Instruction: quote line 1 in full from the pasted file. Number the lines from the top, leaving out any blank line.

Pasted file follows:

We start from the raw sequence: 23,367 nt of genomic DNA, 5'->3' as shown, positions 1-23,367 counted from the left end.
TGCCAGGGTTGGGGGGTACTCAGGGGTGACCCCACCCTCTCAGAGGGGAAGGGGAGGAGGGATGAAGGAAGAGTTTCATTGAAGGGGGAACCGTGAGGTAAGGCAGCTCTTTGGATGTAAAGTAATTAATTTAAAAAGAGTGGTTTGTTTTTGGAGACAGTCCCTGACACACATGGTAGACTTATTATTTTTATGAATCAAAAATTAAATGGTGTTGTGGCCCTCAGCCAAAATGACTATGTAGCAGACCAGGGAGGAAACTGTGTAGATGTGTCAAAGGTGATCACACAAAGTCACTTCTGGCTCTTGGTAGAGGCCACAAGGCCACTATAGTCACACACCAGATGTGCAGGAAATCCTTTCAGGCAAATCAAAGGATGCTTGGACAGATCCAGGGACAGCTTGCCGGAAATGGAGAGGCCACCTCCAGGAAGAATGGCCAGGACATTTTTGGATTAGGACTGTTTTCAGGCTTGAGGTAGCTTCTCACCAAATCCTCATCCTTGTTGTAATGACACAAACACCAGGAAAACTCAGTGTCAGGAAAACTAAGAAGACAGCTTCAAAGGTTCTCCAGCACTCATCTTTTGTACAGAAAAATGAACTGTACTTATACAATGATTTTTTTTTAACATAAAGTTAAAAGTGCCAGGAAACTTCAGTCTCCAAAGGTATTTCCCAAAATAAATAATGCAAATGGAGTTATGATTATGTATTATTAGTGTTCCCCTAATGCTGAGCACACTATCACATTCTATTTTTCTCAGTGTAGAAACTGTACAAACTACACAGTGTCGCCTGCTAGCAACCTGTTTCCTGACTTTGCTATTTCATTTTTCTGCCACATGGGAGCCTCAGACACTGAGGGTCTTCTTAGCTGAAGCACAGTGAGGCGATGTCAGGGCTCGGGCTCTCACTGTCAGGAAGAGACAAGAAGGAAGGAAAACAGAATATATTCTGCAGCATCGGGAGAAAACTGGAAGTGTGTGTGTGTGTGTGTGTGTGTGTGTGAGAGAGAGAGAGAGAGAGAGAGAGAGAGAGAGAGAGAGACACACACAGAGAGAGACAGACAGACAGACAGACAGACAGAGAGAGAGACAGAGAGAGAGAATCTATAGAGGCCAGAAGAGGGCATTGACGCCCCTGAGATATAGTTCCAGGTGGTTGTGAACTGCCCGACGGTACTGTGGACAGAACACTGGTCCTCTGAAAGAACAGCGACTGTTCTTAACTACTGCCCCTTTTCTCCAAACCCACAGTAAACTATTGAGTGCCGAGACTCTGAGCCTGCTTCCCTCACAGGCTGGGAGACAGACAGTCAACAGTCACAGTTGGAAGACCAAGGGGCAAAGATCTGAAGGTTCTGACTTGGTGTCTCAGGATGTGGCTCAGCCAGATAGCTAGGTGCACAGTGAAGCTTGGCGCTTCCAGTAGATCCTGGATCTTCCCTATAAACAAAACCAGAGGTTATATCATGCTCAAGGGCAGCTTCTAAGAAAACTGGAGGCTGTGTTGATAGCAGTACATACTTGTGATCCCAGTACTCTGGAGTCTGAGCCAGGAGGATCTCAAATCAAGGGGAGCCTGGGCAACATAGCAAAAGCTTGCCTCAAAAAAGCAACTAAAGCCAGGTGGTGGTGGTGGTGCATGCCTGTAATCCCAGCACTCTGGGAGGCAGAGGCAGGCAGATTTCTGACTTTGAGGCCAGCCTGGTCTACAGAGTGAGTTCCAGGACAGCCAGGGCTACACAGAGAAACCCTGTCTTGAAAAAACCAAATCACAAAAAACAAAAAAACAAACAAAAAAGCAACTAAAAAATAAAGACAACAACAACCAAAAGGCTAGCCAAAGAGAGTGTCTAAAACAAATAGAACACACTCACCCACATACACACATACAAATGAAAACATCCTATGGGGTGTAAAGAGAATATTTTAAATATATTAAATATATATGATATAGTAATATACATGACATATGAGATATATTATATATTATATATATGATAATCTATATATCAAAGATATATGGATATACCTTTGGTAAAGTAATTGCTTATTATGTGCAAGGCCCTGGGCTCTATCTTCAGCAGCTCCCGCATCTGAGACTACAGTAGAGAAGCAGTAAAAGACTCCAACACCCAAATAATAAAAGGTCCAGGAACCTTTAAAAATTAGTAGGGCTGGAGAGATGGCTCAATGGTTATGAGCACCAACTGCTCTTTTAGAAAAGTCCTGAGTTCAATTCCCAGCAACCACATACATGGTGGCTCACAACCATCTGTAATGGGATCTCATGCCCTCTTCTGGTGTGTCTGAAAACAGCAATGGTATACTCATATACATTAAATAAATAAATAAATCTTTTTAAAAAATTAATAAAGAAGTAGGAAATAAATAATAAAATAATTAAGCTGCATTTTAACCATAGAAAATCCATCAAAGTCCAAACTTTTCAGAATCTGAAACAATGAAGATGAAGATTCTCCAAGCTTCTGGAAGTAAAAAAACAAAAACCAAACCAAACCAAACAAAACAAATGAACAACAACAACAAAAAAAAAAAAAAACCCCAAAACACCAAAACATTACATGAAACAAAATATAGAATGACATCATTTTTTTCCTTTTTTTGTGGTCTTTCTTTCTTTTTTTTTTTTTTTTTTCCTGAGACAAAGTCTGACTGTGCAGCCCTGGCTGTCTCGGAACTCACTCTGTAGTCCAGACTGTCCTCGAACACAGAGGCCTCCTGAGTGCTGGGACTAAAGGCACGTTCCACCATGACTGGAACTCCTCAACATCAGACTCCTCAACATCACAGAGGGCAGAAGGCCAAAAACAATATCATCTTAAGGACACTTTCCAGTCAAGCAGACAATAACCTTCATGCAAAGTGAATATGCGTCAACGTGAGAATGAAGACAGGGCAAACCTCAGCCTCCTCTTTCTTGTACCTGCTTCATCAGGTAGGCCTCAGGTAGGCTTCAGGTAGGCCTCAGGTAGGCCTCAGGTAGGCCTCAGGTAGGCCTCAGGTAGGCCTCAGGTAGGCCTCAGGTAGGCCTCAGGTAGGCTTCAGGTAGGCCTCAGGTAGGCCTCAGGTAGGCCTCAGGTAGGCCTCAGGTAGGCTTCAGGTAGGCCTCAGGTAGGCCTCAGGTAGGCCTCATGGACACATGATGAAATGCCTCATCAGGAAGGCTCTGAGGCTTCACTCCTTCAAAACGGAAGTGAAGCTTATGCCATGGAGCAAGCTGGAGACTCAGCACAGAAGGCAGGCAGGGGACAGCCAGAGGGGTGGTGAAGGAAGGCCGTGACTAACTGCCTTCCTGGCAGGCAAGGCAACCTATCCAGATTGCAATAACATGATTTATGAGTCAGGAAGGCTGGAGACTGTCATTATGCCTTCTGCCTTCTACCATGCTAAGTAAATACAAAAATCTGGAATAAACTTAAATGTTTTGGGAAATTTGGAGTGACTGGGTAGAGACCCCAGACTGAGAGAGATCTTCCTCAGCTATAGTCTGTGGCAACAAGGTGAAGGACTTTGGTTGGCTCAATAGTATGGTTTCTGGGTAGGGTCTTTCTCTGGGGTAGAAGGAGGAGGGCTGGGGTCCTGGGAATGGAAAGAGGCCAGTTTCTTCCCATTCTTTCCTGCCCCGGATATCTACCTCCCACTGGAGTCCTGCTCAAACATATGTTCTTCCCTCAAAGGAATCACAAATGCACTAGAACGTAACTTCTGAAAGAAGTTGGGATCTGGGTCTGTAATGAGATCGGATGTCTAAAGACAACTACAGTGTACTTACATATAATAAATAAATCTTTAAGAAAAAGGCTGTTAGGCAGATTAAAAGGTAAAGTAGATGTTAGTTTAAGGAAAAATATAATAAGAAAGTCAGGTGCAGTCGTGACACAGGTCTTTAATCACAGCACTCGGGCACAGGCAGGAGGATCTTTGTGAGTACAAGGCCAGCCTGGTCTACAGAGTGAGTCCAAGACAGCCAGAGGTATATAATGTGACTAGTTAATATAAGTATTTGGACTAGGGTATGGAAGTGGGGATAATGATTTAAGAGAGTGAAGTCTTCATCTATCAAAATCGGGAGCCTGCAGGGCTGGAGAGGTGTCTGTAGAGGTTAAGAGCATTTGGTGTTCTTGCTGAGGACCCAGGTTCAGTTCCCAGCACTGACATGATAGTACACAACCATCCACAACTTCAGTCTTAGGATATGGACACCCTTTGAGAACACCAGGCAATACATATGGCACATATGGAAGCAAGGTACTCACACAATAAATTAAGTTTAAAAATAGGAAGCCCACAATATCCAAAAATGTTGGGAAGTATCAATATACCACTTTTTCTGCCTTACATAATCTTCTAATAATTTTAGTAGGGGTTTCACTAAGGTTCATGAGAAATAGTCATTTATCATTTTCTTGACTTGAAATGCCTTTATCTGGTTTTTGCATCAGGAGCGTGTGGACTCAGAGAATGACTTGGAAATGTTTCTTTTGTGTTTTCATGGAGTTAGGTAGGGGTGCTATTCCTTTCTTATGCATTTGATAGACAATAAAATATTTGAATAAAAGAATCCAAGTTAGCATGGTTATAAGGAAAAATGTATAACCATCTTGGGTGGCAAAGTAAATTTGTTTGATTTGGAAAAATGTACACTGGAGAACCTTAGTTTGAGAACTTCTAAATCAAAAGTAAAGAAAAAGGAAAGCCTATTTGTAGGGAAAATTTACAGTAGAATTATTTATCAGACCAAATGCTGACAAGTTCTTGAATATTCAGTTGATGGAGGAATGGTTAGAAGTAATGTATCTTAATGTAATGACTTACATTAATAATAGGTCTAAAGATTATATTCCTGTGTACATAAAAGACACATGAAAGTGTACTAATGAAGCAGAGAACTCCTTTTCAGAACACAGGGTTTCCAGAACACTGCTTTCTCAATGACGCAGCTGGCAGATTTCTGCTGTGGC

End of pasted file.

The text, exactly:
We start from the raw sequence: 23,367 nt of genomic DNA, 5'->3' as shown, positions 1-23,367 counted from the left end.